Plastic doesn't grow on trees. But it may grow in plants--well, almost. In a project funded by the Energy Dept., scientists at Rensselaer Polytechnic Institute in Troy, N.Y., have developed a process to convert oil from vegetables, such as soybeans, into water-resistant plastic that sticks to materials like wood and aluminum.
"This is cost-effective," says Rensselaer chemist James Crivello, "as one doesn't have to rely on petroleum." Nontoxic, photosensitive salts developed at RPI are key to the process. The salts are added to chemically altered, or epoxidized, oil. When the mixture is exposed briefly to ultraviolet light, the salts produce an acid that catalyzes the conversion of the oil into solid plastic.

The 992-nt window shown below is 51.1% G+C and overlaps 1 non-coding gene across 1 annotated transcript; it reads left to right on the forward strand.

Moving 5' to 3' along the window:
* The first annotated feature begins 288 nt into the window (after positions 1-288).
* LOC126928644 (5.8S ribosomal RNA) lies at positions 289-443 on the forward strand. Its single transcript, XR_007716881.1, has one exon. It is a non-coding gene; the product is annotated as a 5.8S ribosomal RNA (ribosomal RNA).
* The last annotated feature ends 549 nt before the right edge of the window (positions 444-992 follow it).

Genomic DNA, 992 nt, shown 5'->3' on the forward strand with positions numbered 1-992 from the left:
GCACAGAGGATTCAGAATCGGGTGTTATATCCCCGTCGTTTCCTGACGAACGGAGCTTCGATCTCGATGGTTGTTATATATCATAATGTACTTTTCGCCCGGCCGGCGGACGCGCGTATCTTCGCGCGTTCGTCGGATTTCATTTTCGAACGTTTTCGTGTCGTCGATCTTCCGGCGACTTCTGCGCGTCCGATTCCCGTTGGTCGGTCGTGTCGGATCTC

Crivello says the process could also be used to make coatings and adhesives from vegetable oils. Alcoa Laboratories is already testing a coating for lining aluminum food containers.